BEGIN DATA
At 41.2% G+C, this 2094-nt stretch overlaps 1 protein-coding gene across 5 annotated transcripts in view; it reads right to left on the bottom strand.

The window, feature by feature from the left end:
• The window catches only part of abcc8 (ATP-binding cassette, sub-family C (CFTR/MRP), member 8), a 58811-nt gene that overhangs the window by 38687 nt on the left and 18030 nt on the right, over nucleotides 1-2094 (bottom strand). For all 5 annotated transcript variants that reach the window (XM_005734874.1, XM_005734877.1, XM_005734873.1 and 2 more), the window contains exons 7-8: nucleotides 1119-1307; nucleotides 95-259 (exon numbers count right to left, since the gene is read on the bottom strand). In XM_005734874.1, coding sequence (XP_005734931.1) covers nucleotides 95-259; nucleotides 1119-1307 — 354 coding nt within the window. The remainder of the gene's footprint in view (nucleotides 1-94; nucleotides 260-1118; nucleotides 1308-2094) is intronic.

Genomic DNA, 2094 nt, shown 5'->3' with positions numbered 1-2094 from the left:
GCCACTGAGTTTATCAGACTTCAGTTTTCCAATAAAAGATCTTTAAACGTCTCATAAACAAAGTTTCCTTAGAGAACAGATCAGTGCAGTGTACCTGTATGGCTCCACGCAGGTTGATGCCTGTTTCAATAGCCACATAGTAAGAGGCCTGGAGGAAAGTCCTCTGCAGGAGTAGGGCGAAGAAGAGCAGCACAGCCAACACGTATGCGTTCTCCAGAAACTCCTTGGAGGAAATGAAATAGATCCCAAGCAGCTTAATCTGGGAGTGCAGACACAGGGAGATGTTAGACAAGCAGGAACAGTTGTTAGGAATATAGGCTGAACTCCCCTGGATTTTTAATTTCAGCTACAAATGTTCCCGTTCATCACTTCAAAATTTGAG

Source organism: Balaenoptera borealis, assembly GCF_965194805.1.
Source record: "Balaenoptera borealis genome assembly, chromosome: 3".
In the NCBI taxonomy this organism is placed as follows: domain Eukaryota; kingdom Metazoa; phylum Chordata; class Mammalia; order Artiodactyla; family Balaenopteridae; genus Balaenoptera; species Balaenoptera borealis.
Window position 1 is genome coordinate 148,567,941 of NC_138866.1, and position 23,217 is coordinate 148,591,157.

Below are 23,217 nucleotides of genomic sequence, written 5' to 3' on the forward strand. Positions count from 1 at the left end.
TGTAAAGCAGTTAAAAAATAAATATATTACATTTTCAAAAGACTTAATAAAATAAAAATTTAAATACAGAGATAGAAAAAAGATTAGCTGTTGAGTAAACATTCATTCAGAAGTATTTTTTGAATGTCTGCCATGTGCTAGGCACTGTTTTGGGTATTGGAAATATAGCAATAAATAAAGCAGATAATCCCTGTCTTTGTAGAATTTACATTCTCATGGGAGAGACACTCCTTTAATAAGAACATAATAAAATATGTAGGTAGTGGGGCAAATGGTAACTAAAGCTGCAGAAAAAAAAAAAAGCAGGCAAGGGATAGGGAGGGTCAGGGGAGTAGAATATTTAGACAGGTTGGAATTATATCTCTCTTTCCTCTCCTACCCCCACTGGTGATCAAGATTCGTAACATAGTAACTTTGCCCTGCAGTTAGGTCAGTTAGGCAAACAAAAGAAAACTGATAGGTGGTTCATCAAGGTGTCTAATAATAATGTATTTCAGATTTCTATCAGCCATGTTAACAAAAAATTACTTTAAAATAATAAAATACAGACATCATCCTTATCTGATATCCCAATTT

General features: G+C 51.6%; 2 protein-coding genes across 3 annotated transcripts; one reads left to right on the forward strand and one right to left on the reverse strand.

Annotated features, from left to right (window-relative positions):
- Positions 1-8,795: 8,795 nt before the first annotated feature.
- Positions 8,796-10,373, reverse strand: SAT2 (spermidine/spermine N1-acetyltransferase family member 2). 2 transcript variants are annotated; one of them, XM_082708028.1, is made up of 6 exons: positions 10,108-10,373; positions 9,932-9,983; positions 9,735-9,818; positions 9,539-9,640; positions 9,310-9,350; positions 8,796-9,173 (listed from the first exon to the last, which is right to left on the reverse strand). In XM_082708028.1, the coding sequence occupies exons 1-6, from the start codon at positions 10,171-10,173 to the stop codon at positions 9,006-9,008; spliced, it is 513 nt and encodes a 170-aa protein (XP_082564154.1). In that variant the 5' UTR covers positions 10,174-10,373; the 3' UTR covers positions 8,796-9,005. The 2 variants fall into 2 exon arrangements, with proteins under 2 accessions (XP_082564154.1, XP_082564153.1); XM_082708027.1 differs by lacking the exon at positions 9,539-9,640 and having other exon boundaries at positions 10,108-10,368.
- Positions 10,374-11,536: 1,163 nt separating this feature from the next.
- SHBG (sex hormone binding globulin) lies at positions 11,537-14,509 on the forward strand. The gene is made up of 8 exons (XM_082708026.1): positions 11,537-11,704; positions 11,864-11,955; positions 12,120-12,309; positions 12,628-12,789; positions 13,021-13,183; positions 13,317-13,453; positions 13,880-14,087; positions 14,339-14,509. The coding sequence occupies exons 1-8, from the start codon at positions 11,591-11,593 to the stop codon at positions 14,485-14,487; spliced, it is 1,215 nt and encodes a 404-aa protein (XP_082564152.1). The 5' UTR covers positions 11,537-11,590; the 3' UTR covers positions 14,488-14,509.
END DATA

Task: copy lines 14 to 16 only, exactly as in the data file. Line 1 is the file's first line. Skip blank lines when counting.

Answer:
- Positions 1-8,795: 8,795 nt before the first annotated feature.
- Positions 8,796-10,373, reverse strand: SAT2 (spermidine/spermine N1-acetyltransferase family member 2). 2 transcript variants are annotated; one of them, XM_082708028.1, is made up of 6 exons: positions 10,108-10,373; positions 9,932-9,983; positions 9,735-9,818; positions 9,539-9,640; positions 9,310-9,350; positions 8,796-9,173 (listed from the first exon to the last, which is right to left on the reverse strand). In XM_082708028.1, the coding sequence occupies exons 1-6, from the start codon at positions 10,171-10,173 to the stop codon at positions 9,006-9,008; spliced, it is 513 nt and encodes a 170-aa protein (XP_082564154.1). In that variant the 5' UTR covers positions 10,174-10,373; the 3' UTR covers positions 8,796-9,005. The 2 variants fall into 2 exon arrangements, with proteins under 2 accessions (XP_082564154.1, XP_082564153.1); XM_082708027.1 differs by lacking the exon at positions 9,539-9,640 and having other exon boundaries at positions 10,108-10,368.
- Positions 10,374-11,536: 1,163 nt separating this feature from the next.